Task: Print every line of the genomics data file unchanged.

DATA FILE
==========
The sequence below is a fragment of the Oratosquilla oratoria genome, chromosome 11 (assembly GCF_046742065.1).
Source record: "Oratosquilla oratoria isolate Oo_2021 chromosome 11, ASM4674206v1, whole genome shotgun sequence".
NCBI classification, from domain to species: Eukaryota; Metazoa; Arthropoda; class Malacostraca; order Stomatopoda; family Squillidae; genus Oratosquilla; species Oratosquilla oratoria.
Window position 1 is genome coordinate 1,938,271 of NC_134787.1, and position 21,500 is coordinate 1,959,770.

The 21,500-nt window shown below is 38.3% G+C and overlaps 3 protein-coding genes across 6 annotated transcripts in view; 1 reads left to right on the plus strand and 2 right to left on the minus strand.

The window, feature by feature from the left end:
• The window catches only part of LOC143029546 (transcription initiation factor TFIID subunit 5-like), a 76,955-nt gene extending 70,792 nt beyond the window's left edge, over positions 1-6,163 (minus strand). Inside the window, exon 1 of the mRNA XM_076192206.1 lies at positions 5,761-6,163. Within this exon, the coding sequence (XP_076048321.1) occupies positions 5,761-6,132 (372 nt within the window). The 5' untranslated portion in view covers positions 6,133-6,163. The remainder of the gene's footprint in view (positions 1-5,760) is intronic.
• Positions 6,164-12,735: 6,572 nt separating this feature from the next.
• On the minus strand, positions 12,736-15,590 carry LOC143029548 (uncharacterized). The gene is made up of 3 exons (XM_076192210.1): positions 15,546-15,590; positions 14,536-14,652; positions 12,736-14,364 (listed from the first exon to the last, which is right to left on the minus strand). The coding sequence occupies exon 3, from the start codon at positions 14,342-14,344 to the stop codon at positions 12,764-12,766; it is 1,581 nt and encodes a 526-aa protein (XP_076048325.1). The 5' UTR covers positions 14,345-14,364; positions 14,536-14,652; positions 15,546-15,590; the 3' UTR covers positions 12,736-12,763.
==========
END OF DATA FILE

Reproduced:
The sequence below is a fragment of the Oratosquilla oratoria genome, chromosome 11 (assembly GCF_046742065.1).
Source record: "Oratosquilla oratoria isolate Oo_2021 chromosome 11, ASM4674206v1, whole genome shotgun sequence".
NCBI classification, from domain to species: Eukaryota; Metazoa; Arthropoda; class Malacostraca; order Stomatopoda; family Squillidae; genus Oratosquilla; species Oratosquilla oratoria.
Window position 1 is genome coordinate 1,938,271 of NC_134787.1, and position 21,500 is coordinate 1,959,770.

The 21,500-nt window shown below is 38.3% G+C and overlaps 3 protein-coding genes across 6 annotated transcripts in view; 1 reads left to right on the plus strand and 2 right to left on the minus strand.

The window, feature by feature from the left end:
• The window catches only part of LOC143029546 (transcription initiation factor TFIID subunit 5-like), a 76,955-nt gene extending 70,792 nt beyond the window's left edge, over positions 1-6,163 (minus strand). Inside the window, exon 1 of the mRNA XM_076192206.1 lies at positions 5,761-6,163. Within this exon, the coding sequence (XP_076048321.1) occupies positions 5,761-6,132 (372 nt within the window). The 5' untranslated portion in view covers positions 6,133-6,163. The remainder of the gene's footprint in view (positions 1-5,760) is intronic.
• Positions 6,164-12,735: 6,572 nt separating this feature from the next.
• On the minus strand, positions 12,736-15,590 carry LOC143029548 (uncharacterized). The gene is made up of 3 exons (XM_076192210.1): positions 15,546-15,590; positions 14,536-14,652; positions 12,736-14,364 (listed from the first exon to the last, which is right to left on the minus strand). The coding sequence occupies exon 3, from the start codon at positions 14,342-14,344 to the stop codon at positions 12,764-12,766; it is 1,581 nt and encodes a 526-aa protein (XP_076048325.1). The 5' UTR covers positions 14,345-14,364; positions 14,536-14,652; positions 15,546-15,590; the 3' UTR covers positions 12,736-12,763.